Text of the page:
The International Sustainability Standards Board is “quite close” to recruiting an initial group of board members, vice chair Sue Lloyd revealed during a 28 April webcast session on the board’s first two draft sustainability standards.
Lloyd said: “I’m very busy at the moment in the interview process for four board members and we’re getting quite close to being in a position to have made appointments for the first set of board members.”
She added that the board is aiming to have a total of 14 members – including her role and chair Emmanuel Faber.
According to Lloyd, the ISSB will begin redeliberation of the two draft standards as soon as a quorate board of eight members is in place, with the rest of the board to be appointed by the “end of the calendar year”.
The IFRS Foundation decided to tackle sustainability reporting after stakeholders hailed the move as a positive development.
The International Financial Reporting Standards Foundation trustees, who oversee both the International Accounting Standards Board and the ISSB, subsequently announced the launch of the new board in November last year.
The ISSB has as its mission the goal of improving the quality of information about sustainability risks and opportunities for investors, while also striving for global comparability of sustainability information.
Last November, the trustees announced the ISSB would consolidate with the Climate Disclosure Standards Board (CDSB) and the Value Reporting Foundation (VRF).
The merger with the CDSB was completed in January this year, while the process of consolidating with the VRF is expected to conclude by the end of June.
In conjunction with the launch of the ISSB, the IFRS Foundation published two prototype documents setting the general requirements for sustainability and climate disclosures. These documents eventually formed the basis of the board’s current two exposure drafts, which are out for public comment.
These proposals, Lloyd explained, are built on four standard content elements: governance, strategy, risk management, metrics and targets, which in turn are based on the TCFD’s requirements.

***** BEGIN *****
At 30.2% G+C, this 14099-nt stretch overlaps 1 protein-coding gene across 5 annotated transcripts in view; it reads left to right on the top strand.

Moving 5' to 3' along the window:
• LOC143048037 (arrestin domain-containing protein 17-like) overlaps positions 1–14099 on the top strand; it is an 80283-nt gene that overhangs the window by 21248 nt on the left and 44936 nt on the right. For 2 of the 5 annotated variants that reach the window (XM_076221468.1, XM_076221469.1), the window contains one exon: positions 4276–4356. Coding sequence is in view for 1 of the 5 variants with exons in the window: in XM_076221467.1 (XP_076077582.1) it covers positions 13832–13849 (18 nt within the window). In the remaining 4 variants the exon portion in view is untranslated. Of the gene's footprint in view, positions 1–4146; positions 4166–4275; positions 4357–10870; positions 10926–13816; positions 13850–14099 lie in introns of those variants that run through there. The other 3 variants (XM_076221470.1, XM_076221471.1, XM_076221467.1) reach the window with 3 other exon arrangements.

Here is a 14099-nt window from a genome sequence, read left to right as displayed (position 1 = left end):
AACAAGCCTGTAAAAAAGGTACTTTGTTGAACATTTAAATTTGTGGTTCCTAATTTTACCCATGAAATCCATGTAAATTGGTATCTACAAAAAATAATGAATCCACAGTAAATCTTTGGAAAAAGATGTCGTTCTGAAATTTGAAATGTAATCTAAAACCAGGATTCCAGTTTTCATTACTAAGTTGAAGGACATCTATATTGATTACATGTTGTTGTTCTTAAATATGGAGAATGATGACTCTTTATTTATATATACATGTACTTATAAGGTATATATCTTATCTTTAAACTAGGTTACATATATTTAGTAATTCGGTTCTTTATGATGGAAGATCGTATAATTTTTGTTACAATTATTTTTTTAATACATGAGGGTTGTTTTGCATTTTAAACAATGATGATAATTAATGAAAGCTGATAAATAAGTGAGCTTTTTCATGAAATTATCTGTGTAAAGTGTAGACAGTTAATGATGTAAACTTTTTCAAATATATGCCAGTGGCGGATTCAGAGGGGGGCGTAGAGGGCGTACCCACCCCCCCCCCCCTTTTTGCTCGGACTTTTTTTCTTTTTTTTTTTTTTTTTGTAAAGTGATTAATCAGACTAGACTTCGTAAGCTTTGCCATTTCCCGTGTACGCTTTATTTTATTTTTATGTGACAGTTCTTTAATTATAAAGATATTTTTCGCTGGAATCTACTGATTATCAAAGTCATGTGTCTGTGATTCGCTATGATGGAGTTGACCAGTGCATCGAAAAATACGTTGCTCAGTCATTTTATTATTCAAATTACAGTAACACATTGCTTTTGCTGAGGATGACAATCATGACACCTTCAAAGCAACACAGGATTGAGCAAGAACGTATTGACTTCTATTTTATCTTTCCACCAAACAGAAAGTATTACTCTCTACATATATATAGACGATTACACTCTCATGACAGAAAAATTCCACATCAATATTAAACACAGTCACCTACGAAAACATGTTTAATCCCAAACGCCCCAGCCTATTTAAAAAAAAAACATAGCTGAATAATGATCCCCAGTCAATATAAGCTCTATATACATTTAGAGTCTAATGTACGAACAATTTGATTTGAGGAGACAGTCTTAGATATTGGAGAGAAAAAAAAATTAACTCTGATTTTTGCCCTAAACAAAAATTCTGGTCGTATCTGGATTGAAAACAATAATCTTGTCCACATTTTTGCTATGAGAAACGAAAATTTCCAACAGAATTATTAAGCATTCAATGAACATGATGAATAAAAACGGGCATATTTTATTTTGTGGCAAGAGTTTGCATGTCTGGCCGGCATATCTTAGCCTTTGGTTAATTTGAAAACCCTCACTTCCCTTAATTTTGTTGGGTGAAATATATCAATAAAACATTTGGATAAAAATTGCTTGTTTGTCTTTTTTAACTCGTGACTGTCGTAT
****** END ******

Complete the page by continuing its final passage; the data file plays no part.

“[W]e expect to use that [approach] across a suite of our standards,” she explained.
As part of its public consultation on the two exposure drafts, the board has published a summary document to explain the overlap with the TCFD requirements.
Meanwhile, the webcast also revealed more detail about how the ISSB’s output will sit alongside existing standards and sustainability reporting initiatives – most notably from the US Securities and Exchange Commission and the European Financial Reporting Advisory Group.
The consultation on the ISSB drafts was, said Lloyd, “a really good opportunity for us all to think about what’s similar and different” across the different proposals and approaches.
She added: “In particular, the SEC is asking a question about foreign private issuers, and we’re really keen for you to get involved in that discussion and to share your thoughts with us, with Europe and with the SEC on global comparability and consistency.”
Ultimately, the ISSB hopes its standards will become accepted as a global baseline for sustainability reporting, for use alongside any financial reporting model such as IFRS or US GAAP.
An archive of the 28 April webcast event is available online here.